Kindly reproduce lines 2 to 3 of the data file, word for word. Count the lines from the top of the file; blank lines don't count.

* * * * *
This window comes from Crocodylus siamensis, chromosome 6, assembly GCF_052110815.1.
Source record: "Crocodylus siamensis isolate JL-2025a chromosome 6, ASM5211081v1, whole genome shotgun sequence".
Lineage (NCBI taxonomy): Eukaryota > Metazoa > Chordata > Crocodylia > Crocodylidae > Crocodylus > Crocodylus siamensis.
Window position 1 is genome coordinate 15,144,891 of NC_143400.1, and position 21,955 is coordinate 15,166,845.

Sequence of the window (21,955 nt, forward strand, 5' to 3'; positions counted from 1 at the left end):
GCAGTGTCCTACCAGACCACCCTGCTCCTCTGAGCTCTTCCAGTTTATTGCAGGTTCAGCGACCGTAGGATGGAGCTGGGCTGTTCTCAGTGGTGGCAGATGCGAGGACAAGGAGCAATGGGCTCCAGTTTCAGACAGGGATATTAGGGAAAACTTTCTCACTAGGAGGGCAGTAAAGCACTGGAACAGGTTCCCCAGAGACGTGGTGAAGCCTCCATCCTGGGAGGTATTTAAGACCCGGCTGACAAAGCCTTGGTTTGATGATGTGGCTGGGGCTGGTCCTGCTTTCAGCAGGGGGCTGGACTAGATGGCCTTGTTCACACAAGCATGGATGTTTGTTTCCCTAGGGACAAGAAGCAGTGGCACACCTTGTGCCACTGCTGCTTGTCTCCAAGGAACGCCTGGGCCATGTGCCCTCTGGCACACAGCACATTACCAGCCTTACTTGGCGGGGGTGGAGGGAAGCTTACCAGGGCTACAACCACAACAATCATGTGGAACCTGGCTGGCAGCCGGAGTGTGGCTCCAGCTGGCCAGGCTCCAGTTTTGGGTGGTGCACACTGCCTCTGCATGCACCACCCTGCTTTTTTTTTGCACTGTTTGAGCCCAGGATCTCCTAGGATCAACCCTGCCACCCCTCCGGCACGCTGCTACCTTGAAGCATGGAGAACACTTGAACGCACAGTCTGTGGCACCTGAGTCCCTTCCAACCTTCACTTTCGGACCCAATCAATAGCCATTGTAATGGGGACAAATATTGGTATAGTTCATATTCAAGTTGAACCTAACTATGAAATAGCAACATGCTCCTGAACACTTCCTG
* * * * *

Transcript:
Source record: "Crocodylus siamensis isolate JL-2025a chromosome 6, ASM5211081v1, whole genome shotgun sequence".
Lineage (NCBI taxonomy): Eukaryota > Metazoa > Chordata > Crocodylia > Crocodylidae > Crocodylus > Crocodylus siamensis.